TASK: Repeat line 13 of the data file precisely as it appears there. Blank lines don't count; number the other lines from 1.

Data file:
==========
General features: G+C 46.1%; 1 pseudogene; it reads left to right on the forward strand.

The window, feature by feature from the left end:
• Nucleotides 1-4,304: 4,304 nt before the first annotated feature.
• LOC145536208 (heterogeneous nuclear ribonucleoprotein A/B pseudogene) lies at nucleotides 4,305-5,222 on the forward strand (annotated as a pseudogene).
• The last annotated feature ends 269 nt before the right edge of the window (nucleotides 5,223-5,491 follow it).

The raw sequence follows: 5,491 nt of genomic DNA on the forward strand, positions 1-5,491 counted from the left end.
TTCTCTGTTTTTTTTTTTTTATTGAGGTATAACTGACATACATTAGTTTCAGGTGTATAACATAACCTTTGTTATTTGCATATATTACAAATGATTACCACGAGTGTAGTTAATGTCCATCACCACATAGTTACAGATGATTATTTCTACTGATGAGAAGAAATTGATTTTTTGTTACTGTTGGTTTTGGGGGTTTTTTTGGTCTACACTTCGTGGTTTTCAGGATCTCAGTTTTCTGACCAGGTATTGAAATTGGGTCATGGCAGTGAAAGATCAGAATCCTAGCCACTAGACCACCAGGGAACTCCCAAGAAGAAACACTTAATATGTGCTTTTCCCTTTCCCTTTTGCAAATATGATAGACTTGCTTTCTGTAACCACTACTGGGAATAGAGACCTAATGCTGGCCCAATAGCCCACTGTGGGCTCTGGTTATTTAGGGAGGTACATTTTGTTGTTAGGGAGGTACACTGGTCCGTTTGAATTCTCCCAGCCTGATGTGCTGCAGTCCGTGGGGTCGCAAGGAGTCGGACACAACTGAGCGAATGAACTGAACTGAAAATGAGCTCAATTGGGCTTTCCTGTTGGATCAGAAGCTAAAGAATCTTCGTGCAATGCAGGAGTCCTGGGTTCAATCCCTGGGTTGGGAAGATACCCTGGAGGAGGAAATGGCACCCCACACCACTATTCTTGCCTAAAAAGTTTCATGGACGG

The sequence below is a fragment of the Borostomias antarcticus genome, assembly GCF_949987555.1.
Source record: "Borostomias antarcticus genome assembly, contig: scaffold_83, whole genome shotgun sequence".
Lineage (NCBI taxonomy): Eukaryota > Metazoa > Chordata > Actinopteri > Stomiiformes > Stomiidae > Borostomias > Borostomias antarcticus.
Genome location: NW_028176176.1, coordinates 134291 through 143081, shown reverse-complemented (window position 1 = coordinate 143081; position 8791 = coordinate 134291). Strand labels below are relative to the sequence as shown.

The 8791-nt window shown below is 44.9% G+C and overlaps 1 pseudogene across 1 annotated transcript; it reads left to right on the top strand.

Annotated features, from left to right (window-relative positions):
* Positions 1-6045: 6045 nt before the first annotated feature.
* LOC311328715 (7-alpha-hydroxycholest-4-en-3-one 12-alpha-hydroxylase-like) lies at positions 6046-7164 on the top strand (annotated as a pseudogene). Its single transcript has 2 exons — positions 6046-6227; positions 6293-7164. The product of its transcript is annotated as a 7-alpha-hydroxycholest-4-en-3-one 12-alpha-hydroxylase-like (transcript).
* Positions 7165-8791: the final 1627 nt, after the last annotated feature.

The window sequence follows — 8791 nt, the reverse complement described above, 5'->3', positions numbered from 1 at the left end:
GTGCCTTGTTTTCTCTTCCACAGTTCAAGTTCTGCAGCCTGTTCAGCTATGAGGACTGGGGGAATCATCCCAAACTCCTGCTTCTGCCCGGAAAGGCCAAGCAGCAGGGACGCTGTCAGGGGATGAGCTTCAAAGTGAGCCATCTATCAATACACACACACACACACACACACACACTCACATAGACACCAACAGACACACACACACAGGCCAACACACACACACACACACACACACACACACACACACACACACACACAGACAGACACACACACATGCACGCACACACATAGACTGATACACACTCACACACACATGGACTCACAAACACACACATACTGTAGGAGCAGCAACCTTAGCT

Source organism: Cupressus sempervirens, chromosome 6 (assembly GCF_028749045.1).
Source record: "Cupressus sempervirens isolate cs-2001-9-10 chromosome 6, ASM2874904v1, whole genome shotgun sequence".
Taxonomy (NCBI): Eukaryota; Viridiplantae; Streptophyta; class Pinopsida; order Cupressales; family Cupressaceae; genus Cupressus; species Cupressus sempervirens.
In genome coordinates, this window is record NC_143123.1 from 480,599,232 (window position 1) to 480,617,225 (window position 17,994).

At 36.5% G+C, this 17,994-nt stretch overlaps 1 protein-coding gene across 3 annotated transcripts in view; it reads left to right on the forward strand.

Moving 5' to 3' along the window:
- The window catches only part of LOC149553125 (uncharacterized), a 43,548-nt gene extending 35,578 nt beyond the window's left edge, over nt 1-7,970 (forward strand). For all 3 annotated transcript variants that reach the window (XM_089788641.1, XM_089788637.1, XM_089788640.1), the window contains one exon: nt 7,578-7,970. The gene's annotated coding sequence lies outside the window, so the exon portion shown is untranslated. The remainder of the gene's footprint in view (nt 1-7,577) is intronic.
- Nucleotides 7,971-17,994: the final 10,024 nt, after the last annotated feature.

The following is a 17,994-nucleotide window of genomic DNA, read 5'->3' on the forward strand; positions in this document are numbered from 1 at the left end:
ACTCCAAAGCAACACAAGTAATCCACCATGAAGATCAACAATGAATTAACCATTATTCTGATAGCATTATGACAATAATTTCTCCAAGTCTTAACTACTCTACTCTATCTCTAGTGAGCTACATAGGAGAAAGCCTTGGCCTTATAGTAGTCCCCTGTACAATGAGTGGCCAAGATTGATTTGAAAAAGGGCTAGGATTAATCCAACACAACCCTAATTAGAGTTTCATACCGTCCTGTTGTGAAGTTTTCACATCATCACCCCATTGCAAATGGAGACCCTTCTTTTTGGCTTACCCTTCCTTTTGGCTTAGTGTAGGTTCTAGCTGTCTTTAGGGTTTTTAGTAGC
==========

Annotated features, from left to right (window-relative positions):